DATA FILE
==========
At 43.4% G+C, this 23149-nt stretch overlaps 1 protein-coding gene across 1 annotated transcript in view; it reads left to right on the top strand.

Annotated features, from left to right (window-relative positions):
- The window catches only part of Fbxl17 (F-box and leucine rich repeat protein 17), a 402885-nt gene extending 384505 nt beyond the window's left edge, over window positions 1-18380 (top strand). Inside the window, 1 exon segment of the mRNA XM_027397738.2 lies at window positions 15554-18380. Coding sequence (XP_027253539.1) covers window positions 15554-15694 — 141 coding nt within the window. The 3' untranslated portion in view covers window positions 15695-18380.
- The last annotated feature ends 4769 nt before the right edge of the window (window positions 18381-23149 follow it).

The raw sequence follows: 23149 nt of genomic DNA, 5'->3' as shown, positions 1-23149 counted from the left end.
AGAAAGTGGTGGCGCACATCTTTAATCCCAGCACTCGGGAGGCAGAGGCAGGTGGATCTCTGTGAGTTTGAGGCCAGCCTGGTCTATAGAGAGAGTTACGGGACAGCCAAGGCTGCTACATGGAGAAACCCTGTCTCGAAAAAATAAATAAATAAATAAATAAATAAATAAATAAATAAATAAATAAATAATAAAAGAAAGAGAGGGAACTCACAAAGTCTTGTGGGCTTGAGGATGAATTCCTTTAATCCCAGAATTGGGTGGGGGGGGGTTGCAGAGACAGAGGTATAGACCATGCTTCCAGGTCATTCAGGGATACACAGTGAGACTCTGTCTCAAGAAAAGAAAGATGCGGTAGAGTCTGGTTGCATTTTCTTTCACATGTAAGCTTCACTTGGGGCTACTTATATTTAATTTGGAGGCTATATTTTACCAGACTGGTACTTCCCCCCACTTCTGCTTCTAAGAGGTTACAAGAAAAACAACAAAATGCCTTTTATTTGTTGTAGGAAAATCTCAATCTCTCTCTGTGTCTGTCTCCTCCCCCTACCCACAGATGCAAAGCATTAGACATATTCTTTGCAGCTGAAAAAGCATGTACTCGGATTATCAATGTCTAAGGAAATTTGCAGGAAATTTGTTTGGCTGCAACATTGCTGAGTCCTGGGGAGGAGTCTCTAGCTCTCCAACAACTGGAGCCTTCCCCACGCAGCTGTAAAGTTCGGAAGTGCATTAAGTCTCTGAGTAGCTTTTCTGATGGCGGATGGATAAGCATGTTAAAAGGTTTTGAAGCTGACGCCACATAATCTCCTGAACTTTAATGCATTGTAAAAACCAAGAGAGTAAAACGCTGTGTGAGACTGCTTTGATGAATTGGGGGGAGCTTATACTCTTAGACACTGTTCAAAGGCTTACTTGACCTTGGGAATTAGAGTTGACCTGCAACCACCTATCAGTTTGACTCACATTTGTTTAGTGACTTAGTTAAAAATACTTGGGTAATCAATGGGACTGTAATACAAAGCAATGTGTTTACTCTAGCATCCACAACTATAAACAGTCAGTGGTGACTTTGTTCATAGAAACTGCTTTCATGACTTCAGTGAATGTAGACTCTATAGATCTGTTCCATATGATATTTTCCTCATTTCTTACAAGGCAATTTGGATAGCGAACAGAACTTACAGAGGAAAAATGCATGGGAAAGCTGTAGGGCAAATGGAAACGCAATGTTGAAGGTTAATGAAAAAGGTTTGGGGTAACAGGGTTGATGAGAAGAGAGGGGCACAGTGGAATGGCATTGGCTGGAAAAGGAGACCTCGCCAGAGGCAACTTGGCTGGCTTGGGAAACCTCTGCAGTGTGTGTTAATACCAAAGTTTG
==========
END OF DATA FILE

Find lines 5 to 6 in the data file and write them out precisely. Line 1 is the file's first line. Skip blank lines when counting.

The raw sequence follows: 23149 nt of genomic DNA, 5'->3' as shown, positions 1-23149 counted from the left end.
AGAAAGTGGTGGCGCACATCTTTAATCCCAGCACTCGGGAGGCAGAGGCAGGTGGATCTCTGTGAGTTTGAGGCCAGCCTGGTCTATAGAGAGAGTTACGGGACAGCCAAGGCTGCTACATGGAGAAACCCTGTCTCGAAAAAATAAATAAATAAATAAATAAATAAATAAATAAATAAATAAATAAATAATAAAAGAAAGAGAGGGAACTCACAAAGTCTTGTGGGCTTGAGGATGAATTCCTTTAATCCCAGAATTGGGTGGGGGGGGGTTGCAGAGACAGAGGTATAGACCATGCTTCCAGGTCATTCAGGGATACACAGTGAGACTCTGTCTCAAGAAAAGAAAGATGCGGTAGAGTCTGGTTGCATTTTCTTTCACATGTAAGCTTCACTTGGGGCTACTTATATTTAATTTGGAGGCTATATTTTACCAGACTGGTACTTCCCCCCACTTCTGCTTCTAAGAGGTTACAAGAAAAACAACAAAATGCCTTTTATTTGTTGTAGGAAAATCTCAATCTCTCTCTGTGTCTGTCTCCTCCCCCTACCCACAGATGCAAAGCATTAGACATATTCTTTGCAGCTGAAAAAGCATGTACTCGGATTATCAATGTCTAAGGAAATTTGCAGGAAATTTGTTTGGCTGCAACATTGCTGAGTCCTGGGGAGGAGTCTCTAGCTCTCCAACAACTGGAGCCTTCCCCACGCAGCTGTAAAGTTCGGAAGTGCATTAAGTCTCTGAGTAGCTTTTCTGATGGCGGATGGATAAGCATGTTAAAAGGTTTTGAAGCTGACGCCACATAATCTCCTGAACTTTAATGCATTGTAAAAACCAAGAGAGTAAAACGCTGTGTGAGACTGCTTTGATGAATTGGGGGGAGCTTATACTCTTAGACACTGTTCAAAGGCTTACTTGACCTTGGGAATTAGAGTTGACCTGCAACCACCTATCAGTTTGACTCACATTTGTTTAGTGACTTAGTTAAAAATACTTGGGTAATCAATGGGACTGTAATACAAAGCAATGTGTTTACTCTAGCATCCACAACTATAAACAGTCAGTGGTGACTTTGTTCATAGAAACTGCTTTCATGACTTCAGTGAATGTAGACTCTATAGATCTGTTCCATATGATATTTTCCTCATTTCTTACAAGGCAATTTGGATAGCGAACAGAACTTACAGAGGAAAAATGCATGGGAAAGCTGTAGGGCAAATGGAAACGCAATGTTGAAGGTTAATGAAAAAGGTTTGGGGTAACAGGGTTGATGAGAAGAGAGGGGCACAGTGGAATGGCATTGGCTGGAAAAGGAGACCTCGCCAGAGGCAACTTGGCTGGCTTGGGAAACCTCTGCAGTGTGTGTTAATACCAAAGTTTG